So if you are prepared to litigate your case or your spouse is prepared to litigate your case, it is going to be quite expensive. But ultimately, you always have a decision to make. You can always look at what you’re fighting over, and how much it’s costing you, and you can always do a cost-benefit analysis, and your attorney can sit down and help you explain to yourself or to your spouse or to anyone that’ll listen that it just doesn’t make sense to spend $20,000 to fight for $30,000, that it doesn’t make sense to argue about an amount of child support that over the life of the child, you’ll never reclaim the difference between your spouses position and your position with the amount of money you’re spending fighting over it, that the child support will just end before you’ve ever recouped, even if you win your lower number, it will never be offset with what your costs are.

So if your attorneys aren’t doing a cost-benefit analysis with you about each step of the process, you should ask them to because that’s one of the biggest questions that I’m always asking my client is, “Is it worth it to you to spend this much money for the difference between your spouses position and yours?” I’m blunt, and I don’t know that everybody is, but I will flat out tell my clients whether or not I think they can attain a goal, and I’m not going to tell them to keep fighting for something that I think is just unrealistic. That’s my opinion based on my experience, and that doesn’t mean I’m going to be right 100% of the time, but I’m going to tell you.

And any good attorney should tell you whether or not they think that you have a good chance of accomplishing what you want to accomplish in litigation, and you should listen to that advice because they have been there and they have done it, and they are not telling you this as a cop out, they’re not telling you this against your interest. Because I want you to think of it this way, when somebody is giving you a suggestion that you need to settle and you need to resolve it and not go to court, think about the fact that attorneys are paid by the hour in most situations.

As an attorney, I always make more money if people go to court. I always make more money if people go to a trial. I am the only one who wins in a courtroom experience when somebody goes to a final trial and wants to be on trial for three days just to hear what a judge will say about their case. I am the only one that’s going to win because I’m getting paid for that.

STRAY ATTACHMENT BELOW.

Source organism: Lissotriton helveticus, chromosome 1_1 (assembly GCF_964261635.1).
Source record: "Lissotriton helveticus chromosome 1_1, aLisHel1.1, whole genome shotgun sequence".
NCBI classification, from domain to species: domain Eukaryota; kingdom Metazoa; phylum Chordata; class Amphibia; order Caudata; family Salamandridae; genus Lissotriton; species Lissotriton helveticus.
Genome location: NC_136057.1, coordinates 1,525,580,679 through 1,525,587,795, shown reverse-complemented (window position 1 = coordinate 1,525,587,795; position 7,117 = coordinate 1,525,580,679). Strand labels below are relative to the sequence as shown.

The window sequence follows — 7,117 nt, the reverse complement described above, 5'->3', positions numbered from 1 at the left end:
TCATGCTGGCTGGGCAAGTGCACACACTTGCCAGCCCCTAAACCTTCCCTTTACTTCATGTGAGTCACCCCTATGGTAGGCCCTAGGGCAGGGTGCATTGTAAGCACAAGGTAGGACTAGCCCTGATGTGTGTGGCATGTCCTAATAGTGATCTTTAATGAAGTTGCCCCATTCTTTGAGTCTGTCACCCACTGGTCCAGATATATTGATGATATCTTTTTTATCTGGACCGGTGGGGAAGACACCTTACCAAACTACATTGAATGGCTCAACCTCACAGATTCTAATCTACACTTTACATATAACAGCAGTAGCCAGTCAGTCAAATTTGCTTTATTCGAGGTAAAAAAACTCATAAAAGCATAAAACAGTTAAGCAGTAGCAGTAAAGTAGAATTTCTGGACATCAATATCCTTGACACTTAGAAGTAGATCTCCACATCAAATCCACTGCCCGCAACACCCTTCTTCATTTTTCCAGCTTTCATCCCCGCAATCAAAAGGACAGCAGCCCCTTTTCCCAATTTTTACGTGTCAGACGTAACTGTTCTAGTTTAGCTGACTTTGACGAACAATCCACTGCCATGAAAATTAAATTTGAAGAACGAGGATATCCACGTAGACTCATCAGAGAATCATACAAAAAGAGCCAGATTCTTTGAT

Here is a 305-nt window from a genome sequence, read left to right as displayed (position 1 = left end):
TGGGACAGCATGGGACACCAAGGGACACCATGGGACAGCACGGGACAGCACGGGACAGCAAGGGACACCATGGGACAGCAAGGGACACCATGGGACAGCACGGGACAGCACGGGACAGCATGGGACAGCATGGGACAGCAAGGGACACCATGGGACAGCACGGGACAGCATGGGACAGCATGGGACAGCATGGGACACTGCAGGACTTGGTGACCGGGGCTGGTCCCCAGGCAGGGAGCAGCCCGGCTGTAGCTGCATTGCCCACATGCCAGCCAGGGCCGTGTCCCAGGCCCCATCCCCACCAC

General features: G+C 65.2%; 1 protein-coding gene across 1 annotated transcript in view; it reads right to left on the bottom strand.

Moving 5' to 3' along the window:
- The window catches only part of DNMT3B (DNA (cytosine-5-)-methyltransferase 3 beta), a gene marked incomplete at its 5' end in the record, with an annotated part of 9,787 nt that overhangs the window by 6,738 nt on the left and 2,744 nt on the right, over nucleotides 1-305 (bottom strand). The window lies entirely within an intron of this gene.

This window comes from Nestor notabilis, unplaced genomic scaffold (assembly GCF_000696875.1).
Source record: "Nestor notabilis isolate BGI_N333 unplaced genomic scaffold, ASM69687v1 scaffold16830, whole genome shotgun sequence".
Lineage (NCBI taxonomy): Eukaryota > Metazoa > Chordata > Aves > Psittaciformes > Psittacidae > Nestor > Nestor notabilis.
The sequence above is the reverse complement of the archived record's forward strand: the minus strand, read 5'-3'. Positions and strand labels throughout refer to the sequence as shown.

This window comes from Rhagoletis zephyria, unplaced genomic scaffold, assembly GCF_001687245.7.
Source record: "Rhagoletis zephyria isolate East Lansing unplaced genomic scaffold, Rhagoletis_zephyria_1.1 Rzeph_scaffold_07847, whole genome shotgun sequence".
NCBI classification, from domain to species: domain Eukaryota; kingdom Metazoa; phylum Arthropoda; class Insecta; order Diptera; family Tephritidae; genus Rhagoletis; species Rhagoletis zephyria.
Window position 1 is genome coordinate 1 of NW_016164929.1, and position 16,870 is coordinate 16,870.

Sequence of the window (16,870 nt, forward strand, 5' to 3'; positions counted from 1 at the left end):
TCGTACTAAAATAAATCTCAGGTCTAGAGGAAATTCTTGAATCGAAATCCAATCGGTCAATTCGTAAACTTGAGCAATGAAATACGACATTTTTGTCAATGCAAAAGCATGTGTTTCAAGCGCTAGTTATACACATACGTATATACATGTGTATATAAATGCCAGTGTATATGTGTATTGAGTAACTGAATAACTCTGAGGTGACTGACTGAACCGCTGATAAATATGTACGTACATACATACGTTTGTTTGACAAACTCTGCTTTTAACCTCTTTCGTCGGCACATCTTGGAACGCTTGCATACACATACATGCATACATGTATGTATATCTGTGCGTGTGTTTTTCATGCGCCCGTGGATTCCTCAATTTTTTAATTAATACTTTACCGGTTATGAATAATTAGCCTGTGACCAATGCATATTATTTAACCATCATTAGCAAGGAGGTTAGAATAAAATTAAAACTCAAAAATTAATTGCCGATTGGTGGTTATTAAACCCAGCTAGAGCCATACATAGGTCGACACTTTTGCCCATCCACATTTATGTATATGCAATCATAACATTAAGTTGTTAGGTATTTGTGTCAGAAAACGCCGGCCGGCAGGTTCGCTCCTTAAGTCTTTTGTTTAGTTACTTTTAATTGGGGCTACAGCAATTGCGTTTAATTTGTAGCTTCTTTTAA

So I am a guaranteed winner in a court process, and if I am telling you that I think you need to avoid it and accept a particular settlement offer, you might want to take my advice, because I’m actually advising you against my own self-interest to stay out of court and take a settlement that’s been offered to you, and not take the risk of court. Because settling your dispute with your spouse is always going to be the best way to control the cost of the situation.

So you really want to think about your hand in the entire process, and you want to be focused on the expenses. But you need to also understand where you’re driving up the cost as opposed to where the cost is simply a necessary expense and a reasonable expenditure, and what you should expect. And you need to find out what you can do to lower your cost, as well as what your attorney might be able to do to lower your cost. But it’s an important discussion to have with your attorney. No attorney is going to be able to guarantee you a result, no attorney is going to be able to guarantee you an absolute bottom line of how much something is going to cost, because they’re not the one that gets to make all the decisions. Ultimately, the client makes the decision whether to push forward on something.

So keep in mind that you won’t be able to get those absolutes, and if somebody’s giving you one, it’s probably incorrect, and you just need to accept the fact that there’s going to be an expense associated with divorce and separation, with the legal process, that you do have some control over it, and that you do need to manage your money in respect to your separation or divorce the same way you do any other expense you have in your life.

Sometimes when I’m meeting with a client and they’re really complaining about the cost of their divorce and separation, I’ll ask them if they eloped. And if they say they didn’t elope, I’ll ask them how much they spent with their wedding. And these days, it’s getting pretty crazy how much people are willing to spend for wedding and wedding related activities. Not everybody spends a crazy amount of money on a wedding, but I have had people that have walked in here that have spent up to $75,000 on weddings and honeymoons, and they are absolutely freaking out because their divorce might cost them 10.

So I don’t think you should ever expect to get out of a marriage and all of the legal ties that you have from being married to a spouse for nothing, and you shouldn’t expect to spend less on it than you did on your wedding dress or on your rehearsal dinner, on the band that played at your wedding. It is a process that needs to be done correctly. And one thing that most every attorney can tell you is that not doing it right is going to cost you more money in the long run than it would to just spend the money to do it right the first time.